Vermont Sports Launches New Blog, Get Out!
Have you checked out our new blog, Get Out? Constantly updated with informative, inspiring, and humorous information about the outdoors, Get Out will become one of your favorite feeds.
In addition to staff contributions, we have some regular bloggers. Greg Rems is a chef who lives in Arlington, and doesn’t let one moment of his free time go to waste. In fact, he’s already made his first turns of the season. Skye Nacel is the co-owner of Mocean Mate, and an avid—and we mean avid—outdoors enthusiast. Whether he’s skiing, surfing, running, paddling, Skye is eager to share his adventures. On a side note, we’ve had a few readers who have been confused by the two Sky(e)s, so to clarify, Skye Nacel: male, blogger, and Mocean Mate, and Sky Barsch Gleiner: female, VS editor.
Andy Howard is a Northeast Kingdom native who now lives in Boston, but still loves playing in the great outdoors up north. He blogs at nebackcountry.blogspot.com in addition to on Get Out.
We’re still looking for contributors, and we’d love to get some female voices on our blog, so if you love the outdoors and want to tell the world about your adventures, e-mail a few paragraphs about yourself to firstname.lastname@example.org.
And before you forget, go to vtsports.com, and click on “Get Out Blog” in the navigation bar.
New Plans for Haystack
What happens when a successful waste management mogul, Jim Barnes and his company, purchases the mothballed Haystack Mountain ski area property and the nearby Hermitage Inn? Why, they relaunch the previously failed plan to sell private club ski and golf memberships, of course. And, get this: They announce a plan to erect a gondola. At press time, principals of this operation are hinting that Haystack Mountain may spin the existing Hayfever chairlift and make some snow this season, using the Hermitage Inn as a base facility. But details are, shall we say, a little tight-lipped.
We love this kind of resurrection of mothballed ski area serial sagas. First the grandiose plans are announced by the entrepreneur with a dream; then begins the selling of high-priced property and planned recreational facilities; and finally, economic, terrain, and weather factors bring everyone back to reality.
But if entrepreneurs are creative, they can be successful. Look to Jay Peak: They’ve used the EB-5 residency program to fund millions for capital improvements. Foreign investors front big money and jobs must be created (or preserved, in some cases) as a result of the investment. In turn, they and their families get Green Cards (the program has its critics; some view this as buying citizenship). Though Haystack officials haven’t discussed this option publicly, we mention it to show that ski area investment takes many forms these days.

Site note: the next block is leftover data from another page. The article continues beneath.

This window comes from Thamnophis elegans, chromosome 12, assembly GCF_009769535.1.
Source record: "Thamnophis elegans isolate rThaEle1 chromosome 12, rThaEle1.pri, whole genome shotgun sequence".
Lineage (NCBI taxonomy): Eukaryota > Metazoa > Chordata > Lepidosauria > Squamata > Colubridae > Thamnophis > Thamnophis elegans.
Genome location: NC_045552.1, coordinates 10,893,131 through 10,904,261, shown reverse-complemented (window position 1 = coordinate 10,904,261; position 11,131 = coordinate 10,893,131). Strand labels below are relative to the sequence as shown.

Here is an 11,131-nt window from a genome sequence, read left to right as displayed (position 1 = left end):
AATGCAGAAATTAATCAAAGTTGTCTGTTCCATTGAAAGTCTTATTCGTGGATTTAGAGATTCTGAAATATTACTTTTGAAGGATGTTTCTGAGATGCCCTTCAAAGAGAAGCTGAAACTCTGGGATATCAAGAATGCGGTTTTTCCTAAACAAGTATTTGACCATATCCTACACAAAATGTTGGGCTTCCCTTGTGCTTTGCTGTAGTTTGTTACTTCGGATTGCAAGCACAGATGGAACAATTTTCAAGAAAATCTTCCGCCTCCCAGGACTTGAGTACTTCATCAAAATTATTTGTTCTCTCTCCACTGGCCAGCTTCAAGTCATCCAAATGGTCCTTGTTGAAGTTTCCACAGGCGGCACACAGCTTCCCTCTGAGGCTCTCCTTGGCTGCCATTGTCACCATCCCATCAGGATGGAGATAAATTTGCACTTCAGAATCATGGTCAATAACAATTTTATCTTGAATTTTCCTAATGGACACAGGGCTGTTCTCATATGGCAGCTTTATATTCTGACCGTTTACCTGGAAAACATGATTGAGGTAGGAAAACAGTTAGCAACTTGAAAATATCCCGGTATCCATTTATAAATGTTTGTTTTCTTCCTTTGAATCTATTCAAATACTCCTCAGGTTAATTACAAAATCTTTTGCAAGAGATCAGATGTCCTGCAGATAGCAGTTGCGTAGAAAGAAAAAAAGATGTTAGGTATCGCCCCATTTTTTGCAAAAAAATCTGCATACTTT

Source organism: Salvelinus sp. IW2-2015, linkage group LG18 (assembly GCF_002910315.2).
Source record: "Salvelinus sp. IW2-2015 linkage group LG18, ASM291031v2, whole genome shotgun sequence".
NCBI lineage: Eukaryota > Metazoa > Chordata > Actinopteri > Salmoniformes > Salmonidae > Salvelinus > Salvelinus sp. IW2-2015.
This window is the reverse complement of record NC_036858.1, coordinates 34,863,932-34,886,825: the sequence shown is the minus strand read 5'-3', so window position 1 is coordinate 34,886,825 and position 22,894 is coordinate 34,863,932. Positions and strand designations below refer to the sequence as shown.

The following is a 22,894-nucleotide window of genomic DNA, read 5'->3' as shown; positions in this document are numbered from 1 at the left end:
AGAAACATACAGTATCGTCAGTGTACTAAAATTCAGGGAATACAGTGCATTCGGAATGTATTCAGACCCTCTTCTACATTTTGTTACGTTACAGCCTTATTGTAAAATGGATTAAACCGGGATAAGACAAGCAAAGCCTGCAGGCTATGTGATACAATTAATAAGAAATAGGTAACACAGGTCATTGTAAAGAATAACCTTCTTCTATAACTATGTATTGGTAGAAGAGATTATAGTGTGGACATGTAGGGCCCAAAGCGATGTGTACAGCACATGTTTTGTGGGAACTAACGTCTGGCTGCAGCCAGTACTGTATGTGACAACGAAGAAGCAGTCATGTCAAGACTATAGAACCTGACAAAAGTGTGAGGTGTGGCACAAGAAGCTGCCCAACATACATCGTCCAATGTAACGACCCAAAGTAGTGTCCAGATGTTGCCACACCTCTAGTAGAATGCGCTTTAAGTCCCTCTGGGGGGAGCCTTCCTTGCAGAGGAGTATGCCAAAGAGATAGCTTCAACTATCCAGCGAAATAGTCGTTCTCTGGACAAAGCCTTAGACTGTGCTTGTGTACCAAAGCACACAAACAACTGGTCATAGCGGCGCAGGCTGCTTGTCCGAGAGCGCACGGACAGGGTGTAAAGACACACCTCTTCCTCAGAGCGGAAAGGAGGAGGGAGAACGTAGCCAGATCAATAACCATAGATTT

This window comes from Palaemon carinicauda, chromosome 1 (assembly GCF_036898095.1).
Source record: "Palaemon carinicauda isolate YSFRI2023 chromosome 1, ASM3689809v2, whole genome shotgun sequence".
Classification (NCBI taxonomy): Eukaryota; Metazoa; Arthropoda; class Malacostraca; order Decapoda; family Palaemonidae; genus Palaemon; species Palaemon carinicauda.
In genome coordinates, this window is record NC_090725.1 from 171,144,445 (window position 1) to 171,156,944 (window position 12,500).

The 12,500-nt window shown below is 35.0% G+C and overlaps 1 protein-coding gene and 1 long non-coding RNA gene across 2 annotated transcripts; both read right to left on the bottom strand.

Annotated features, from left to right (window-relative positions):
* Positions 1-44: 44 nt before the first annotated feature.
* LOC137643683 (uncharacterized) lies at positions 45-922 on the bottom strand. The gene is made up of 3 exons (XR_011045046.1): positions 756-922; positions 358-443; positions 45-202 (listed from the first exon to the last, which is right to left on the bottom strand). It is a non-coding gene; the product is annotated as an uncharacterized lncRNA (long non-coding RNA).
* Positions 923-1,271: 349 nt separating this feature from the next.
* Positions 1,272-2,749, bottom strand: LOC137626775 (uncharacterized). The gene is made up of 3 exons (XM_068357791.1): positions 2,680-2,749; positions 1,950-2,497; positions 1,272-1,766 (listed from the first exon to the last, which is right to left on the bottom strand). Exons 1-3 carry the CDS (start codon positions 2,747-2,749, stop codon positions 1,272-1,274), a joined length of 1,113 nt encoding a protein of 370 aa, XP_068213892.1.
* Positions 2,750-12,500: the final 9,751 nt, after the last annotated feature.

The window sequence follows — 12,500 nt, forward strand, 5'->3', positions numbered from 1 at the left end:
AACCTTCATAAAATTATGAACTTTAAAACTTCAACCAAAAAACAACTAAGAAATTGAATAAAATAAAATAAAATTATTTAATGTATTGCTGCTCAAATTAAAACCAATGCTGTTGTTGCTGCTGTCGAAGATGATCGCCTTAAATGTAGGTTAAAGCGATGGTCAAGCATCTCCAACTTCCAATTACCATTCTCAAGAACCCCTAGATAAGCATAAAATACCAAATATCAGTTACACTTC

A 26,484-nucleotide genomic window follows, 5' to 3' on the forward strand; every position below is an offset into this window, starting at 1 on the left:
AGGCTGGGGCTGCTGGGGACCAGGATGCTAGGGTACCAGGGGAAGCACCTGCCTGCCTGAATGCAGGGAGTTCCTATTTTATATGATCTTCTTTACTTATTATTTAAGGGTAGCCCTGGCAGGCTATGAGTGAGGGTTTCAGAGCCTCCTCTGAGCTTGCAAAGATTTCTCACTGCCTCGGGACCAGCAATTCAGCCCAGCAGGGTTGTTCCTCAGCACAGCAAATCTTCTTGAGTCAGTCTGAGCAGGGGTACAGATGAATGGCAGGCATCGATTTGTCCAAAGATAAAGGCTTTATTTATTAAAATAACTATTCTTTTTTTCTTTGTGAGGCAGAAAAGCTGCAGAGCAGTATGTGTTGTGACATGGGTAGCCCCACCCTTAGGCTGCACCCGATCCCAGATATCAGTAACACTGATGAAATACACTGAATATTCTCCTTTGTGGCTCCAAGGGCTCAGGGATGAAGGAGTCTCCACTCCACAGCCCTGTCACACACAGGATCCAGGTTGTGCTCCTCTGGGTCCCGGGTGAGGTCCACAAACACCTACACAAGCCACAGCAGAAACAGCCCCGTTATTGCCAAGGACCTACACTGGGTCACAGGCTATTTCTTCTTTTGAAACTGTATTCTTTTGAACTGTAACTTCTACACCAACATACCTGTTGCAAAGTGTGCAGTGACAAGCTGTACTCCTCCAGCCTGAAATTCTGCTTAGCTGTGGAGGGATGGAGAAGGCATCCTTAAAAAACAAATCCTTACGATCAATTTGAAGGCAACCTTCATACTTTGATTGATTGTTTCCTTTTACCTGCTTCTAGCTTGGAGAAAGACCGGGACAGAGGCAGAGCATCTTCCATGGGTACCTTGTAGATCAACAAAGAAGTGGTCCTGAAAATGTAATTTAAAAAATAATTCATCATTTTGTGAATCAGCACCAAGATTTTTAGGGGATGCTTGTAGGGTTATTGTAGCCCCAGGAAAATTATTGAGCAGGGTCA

In any event, whenever someone with passion steps up to the plate to bring back a derelict relic of a what-was-once-a-vibrant ski area, we wish them our best.
Snowmaking at Craftsbury
Each year, it seems winter weather is more unpredictable. That’s why making snow is increasingly important for the future of skiing in our state.
On Thanksgiving, Craftsbury Outdoor Center christened its new snow-making system, one of the most extensive at a cross-country area in New England. As of press time, the center planned to open at least 1 kilometer of skiing by late November, with the more ambitious goal of a 3-kilometer loop, weather permitting, of course.
The new snow-making system, relying on a water supply from the adjacent Big Hosmer Lake, is centrally located on the upper and lower soccer fields. Three guns will blow huge piles of snow on the fields, and that will cure and be trucked and spread along selected core trails. Temperatures below 20 degrees are ideal for blowing snow, and weather records for Craftsbury indicate enough cold nights before Thanksgiving to make a volume of snow to spread into a decent amount for skiing.
Snow making may seem like a contradictory endeavor for a nonprofit whose mission includes the advocacy of sustainable systems. But snow closer to home may, in the long run, prove beneficial in more ways than just early and reliable skiing. Local collegiate and junior teams can skip long flights to the West Coast and long drives north in search of Thanksgiving snow.
As Craftsbury continues to host more elite regional and national cross-country skiing events, its snow-making capabilities will create a safety net to safeguard from winter thaws. There have been many times when a warm spell and heavy rains have turned mid-winter conditions into fast-grass skiing on the eve of a big race.
This year, Craftsbury will host both the Eastern Cup Openers on Dec. 17-18, and the SuperTour Finals and Long Distance National Championships during the last week of March. Events during the bookends of the season always are vulnerable to cancellation. The hope is that with an artificial base on the core trails, they’ll be able to weather whatever the Vermont winter chooses to rain down from Thanksgiving through April Fool’s Day.